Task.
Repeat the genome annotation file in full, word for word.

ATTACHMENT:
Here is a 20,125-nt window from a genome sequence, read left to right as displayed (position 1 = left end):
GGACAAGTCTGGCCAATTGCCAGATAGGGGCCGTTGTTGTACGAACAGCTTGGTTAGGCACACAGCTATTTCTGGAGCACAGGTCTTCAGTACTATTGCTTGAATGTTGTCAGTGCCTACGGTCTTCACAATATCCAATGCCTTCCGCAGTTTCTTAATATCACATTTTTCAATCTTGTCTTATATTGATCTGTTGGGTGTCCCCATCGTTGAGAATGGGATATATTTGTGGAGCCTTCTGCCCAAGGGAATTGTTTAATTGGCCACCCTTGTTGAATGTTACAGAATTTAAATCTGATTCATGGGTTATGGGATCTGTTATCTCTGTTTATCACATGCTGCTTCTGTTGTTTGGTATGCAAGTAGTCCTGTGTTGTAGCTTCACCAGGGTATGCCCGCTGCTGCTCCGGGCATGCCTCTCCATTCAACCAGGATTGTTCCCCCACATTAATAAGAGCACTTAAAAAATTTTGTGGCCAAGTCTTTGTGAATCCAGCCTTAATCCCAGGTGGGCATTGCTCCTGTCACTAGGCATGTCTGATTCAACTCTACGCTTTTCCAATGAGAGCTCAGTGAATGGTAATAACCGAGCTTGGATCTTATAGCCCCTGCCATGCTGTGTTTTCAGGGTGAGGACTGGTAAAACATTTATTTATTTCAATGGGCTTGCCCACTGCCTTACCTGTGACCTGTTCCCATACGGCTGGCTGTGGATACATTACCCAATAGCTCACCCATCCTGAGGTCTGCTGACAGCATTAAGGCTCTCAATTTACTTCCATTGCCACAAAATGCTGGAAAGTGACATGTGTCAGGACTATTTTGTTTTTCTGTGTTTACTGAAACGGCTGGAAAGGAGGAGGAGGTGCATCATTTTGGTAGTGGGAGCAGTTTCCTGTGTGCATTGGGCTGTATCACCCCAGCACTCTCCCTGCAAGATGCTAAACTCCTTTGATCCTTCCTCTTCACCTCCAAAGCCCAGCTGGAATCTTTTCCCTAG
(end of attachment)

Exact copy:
Here is a 20,125-nt window from a genome sequence, read left to right as displayed (position 1 = left end):
GGACAAGTCTGGCCAATTGCCAGATAGGGGCCGTTGTTGTACGAACAGCTTGGTTAGGCACACAGCTATTTCTGGAGCACAGGTCTTCAGTACTATTGCTTGAATGTTGTCAGTGCCTACGGTCTTCACAATATCCAATGCCTTCCGCAGTTTCTTAATATCACATTTTTCAATCTTGTCTTATATTGATCTGTTGGGTGTCCCCATCGTTGAGAATGGGATATATTTGTGGAGCCTTCTGCCCAAGGGAATTGTTTAATTGGCCACCCTTGTTGAATGTTACAGAATTTAAATCTGATTCATGGGTTATGGGATCTGTTATCTCTGTTTATCACATGCTGCTTCTGTTGTTTGGTATGCAAGTAGTCCTGTGTTGTAGCTTCACCAGGGTATGCCCGCTGCTGCTCCGGGCATGCCTCTCCATTCAACCAGGATTGTTCCCCCACATTAATAAGAGCACTTAAAAAATTTTGTGGCCAAGTCTTTGTGAATCCAGCCTTAATCCCAGGTGGGCATTGCTCCTGTCACTAGGCATGTCTGATTCAACTCTACGCTTTTCCAATGAGAGCTCAGTGAATGGTAATAACCGAGCTTGGATCTTATAGCCCCTGCCATGCTGTGTTTTCAGGGTGAGGACTGGTAAAACATTTATTTATTTCAATGGGCTTGCCCACTGCCTTACCTGTGACCTGTTCCCATACGGCTGGCTGTGGATACATTACCCAATAGCTCACCCATCCTGAGGTCTGCTGACAGCATTAAGGCTCTCAATTTACTTCCATTGCCACAAAATGCTGGAAAGTGACATGTGTCAGGACTATTTTGTTTTTCTGTGTTTACTGAAACGGCTGGAAAGGAGGAGGAGGTGCATCATTTTGGTAGTGGGAGCAGTTTCCTGTGTGCATTGGGCTGTATCACCCCAGCACTCTCCCTGCAAGATGCTAAACTCCTTTGATCCTTCCTCTTCACCTCCAAAGCCCAGCTGGAATCTTTTCCCTAG